Tuesday, November 17, 2009

California Fast-Tracks Healthcare EDI

Posted by Mark Brousseau

California regulations for electronic workers' compensation billing slated for publication before end of this year are likely to see fast-tracked implementation, according to Jopari Solutions, a supplier of medical EDI connectivity and transmission for the property and casualty industry.

EBilling is a key initiative the California Insurance Commissioner and Division of Workers' Compensation officials say is essential, along with other benchmark recommendations, to streamline the state's workers' compensation system, rein in medical costs and keep employer costs down. This past week, the Commissioner rejected any recommended increase in California's workers' compensation pure premium rate.

California's eBill regulations will specify an 18-month phase-in period for workers' compensation payers to acquire the ability to process eBill transactions, after regulations get signed into law. n addition, California is adopting uniform electronic claim and remittance standards similar to those mandated in Texas and Minnesota, which are supported by national standards organizations.

Facilitating rapid transition by carriers is the fact that national and regional health care provider networks are eager to expand electronic bill submissions with payers into their California markets. A large percentage of local health care practices today also exchange electronic health insurance claims, payments and remittance, or have medical transaction ready EDI billing software. Compressed timely payment deadline for clean electronic bills under California eBill rules - fifteen days as opposed to forty-five days for uncontested paper bills - is another factor expected to put early pressure on carriers by their medical services trading partners.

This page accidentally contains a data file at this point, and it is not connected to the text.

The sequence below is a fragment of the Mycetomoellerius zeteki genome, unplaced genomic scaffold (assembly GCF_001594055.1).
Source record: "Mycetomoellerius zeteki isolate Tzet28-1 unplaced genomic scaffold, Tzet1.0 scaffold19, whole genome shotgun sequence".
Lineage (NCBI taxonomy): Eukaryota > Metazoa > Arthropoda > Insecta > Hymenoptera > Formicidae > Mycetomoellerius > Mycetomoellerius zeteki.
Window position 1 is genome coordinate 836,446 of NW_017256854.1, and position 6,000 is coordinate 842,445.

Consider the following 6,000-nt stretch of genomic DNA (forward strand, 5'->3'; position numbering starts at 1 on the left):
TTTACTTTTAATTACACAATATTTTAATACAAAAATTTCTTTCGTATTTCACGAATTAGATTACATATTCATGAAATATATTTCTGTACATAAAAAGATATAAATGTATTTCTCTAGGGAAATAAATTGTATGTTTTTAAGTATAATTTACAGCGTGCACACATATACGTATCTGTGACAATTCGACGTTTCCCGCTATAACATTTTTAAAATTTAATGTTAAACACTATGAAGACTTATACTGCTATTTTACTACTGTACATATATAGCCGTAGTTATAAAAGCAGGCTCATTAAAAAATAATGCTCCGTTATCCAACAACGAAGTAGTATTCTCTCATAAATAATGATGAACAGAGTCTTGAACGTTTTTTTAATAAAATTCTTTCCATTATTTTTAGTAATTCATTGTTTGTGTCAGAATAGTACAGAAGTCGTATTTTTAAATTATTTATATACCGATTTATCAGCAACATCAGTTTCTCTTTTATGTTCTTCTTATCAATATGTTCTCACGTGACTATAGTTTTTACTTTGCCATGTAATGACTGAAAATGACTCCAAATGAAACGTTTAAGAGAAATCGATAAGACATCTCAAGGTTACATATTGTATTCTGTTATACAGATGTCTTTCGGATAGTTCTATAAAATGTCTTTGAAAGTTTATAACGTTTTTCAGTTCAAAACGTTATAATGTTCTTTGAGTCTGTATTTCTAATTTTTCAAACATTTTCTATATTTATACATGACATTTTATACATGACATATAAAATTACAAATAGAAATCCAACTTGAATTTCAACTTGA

As Jopari CEO JR "Steve" Stevens and veteran industry observer Peter Rousmaniere point out in a new whitepaper, The E-billing Transformation, the community of beneficiaries from the switch to electronic transmission of bills and supporting documentation, or attachments, goes beyond state agencies pushing for administrative simplification, better data and more stakeholder accountability. Stevens and Rousmaniere indicate, "Conventional transmission methods, heavily dependent on mail, faxing and scanning, impose delays and error rates which leading medical bill review firms estimate as upwards of 20 percent or more. Electronic submission largely sweeps away these defects." They explain that, "Claims payers should therefore approach e-billing not simply as a way of shaving the burdens of managing paper flow -- they should use e-billing to sweep away obstacles to improving the management of medical care."

Stevens and Rousmaniere conclude that payers undertaking early compliance initiatives will strengthen themselves competitively, both in California and nationally. Carriers slow to adopt electronic transmission methods, however, will remain burdened by antiquated workflow; unable to reduce delays and errors in the handling of medical information; and be handicapped in their attempts to control spiraling medical costs, they say.

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